Since Belot detected the first mutilation in April, nearly 200
more have been reported in the area, in addition to a scattering
of cases from as far away as Patagonia and Uruguay.

Most cows have the same missing parts as the first one examined
by Belot. But all the mutilations share an uncanny similarity:
Organs, flesh and skin have been removed in angular or neatly
curved cuts that leave no blood and clean, dry bones.

"The type of incisions do not coincide with any infectious or
contagious disease that we know," says Alberto Pariani, a
veterinarian at the University of La Pampa who has examined 40
mutilated cows. "When animals eat, they rip, they tear. They
don't cut.

"Everyone who has experience working on the ranch says the same
thing: No animal can do this."

Blame has been pinned on everything from ravenous rodents to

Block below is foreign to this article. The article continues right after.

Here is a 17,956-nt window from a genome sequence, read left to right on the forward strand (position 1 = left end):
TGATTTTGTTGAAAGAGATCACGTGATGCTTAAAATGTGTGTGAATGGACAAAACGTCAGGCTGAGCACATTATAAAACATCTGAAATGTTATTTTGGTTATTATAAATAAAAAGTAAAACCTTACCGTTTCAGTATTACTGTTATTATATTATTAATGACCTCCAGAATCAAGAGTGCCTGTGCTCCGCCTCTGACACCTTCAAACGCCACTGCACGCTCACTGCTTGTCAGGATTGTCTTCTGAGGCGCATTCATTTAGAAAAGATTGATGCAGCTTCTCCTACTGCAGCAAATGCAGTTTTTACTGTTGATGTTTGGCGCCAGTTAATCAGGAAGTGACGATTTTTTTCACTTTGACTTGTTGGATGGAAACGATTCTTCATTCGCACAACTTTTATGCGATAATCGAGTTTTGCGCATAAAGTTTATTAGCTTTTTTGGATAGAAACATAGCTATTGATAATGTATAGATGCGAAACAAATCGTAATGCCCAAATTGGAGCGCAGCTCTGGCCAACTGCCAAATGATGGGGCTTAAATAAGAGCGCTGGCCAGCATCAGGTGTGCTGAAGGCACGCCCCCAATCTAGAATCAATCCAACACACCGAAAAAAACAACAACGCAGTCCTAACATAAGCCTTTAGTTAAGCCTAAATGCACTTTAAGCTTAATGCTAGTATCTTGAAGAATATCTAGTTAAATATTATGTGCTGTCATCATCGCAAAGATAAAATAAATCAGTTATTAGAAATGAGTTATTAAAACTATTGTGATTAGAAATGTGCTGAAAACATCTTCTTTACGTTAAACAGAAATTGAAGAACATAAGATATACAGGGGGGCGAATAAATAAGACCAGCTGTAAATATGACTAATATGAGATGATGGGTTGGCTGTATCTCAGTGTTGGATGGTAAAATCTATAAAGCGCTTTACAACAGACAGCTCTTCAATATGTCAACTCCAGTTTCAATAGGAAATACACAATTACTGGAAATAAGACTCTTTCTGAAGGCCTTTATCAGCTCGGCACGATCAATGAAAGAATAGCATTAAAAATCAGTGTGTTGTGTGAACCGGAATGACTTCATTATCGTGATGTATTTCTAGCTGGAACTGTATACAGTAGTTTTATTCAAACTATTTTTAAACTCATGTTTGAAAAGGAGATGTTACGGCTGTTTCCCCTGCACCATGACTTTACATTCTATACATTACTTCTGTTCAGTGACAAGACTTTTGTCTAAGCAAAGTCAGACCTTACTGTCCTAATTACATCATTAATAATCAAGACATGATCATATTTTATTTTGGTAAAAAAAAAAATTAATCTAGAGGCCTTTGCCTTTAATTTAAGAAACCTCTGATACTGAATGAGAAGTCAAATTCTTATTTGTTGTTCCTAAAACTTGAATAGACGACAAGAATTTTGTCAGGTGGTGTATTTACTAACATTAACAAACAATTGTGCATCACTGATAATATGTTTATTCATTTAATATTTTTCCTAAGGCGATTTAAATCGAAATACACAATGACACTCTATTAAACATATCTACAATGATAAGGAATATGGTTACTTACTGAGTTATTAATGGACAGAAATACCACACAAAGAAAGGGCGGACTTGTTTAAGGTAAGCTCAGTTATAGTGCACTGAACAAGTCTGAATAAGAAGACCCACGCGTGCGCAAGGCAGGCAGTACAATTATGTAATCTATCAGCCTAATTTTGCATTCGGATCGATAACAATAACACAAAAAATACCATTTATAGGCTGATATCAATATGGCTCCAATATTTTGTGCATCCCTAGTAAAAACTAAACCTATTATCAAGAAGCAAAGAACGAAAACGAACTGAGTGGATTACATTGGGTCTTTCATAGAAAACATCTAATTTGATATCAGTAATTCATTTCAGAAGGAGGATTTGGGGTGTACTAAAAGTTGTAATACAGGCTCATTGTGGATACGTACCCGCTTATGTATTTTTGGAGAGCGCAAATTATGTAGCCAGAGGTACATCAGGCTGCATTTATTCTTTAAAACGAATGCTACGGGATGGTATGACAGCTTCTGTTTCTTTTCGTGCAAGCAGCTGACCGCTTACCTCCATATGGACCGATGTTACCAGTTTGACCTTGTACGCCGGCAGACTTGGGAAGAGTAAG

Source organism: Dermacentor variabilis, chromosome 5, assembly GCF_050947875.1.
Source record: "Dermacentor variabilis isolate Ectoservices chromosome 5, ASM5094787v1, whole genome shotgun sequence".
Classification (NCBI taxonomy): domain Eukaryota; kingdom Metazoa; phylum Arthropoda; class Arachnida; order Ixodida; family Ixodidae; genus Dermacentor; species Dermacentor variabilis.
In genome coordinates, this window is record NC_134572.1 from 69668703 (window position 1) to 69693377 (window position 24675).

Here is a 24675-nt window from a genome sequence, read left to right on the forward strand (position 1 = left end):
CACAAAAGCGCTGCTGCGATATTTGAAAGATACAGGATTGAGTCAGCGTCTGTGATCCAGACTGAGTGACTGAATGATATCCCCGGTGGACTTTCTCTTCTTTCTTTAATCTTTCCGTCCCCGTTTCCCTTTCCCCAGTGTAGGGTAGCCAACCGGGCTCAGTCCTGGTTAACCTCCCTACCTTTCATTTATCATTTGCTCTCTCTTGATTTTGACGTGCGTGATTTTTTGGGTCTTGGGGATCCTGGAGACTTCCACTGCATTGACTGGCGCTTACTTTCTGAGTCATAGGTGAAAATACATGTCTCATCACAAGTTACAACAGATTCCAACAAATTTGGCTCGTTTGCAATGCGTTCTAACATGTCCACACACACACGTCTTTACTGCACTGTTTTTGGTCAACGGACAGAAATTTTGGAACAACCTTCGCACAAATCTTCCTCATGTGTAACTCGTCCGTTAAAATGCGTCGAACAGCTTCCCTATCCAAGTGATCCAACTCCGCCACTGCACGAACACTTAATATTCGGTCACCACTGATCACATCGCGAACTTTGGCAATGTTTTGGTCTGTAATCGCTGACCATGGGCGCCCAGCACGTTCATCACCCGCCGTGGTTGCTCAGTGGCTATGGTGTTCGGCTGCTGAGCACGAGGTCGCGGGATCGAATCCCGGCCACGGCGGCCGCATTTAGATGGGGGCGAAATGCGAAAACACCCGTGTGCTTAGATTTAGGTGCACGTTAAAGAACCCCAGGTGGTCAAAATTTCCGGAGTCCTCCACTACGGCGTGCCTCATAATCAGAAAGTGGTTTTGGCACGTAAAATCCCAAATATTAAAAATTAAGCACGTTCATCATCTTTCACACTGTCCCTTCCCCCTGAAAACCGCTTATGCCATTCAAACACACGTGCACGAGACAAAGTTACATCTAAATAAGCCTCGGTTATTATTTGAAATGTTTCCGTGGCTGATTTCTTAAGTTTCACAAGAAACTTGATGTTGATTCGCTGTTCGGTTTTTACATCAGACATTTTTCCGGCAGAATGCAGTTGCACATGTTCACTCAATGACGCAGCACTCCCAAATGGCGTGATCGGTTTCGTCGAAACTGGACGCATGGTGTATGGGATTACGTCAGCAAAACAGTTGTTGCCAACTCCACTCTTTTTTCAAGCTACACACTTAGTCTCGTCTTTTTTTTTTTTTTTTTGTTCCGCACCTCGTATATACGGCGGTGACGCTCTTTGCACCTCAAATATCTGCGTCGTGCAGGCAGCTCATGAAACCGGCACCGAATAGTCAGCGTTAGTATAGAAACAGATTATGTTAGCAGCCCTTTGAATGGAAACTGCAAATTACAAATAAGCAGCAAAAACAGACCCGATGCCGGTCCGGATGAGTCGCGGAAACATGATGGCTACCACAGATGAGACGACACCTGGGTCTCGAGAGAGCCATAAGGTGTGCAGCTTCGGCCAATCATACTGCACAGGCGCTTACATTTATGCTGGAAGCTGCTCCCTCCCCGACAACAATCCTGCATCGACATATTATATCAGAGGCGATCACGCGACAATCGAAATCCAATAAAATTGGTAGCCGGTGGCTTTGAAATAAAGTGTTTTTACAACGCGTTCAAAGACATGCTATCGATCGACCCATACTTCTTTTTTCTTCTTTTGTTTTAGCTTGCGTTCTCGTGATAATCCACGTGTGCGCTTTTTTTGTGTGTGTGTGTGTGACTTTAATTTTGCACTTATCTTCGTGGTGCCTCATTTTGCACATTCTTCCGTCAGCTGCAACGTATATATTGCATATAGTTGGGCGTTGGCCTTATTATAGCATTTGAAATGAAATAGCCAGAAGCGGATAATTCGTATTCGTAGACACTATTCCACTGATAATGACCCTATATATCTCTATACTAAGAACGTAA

satanic cults, but in the farmhouses and small towns that dot
the pampas, the paranormal is the No. 1 suspect. Sure enough,
the mutilations have been accompanied by a spate of UFO

The mutilations are not without precedent. Since the 1960s,
hundreds of mutilated animals have been found in the United
States with nearly identical characteristics - removal of organs
in what appear to be surgically precise cuts, no trace of blood,
no tracks of humans or animals, often with coinciding
testimonies of strange lights.

Mutilation cases have been reported during the past year in
Montana and Oregon. The news media have evoked comparisons with
the legend of the chupacabras, literally "goat sucker," revived
in Puerto Rico several years ago when farm animals there were
reportedly found dead and bloodless with abnormal puncture

But according to an Argentine government-backed investigation,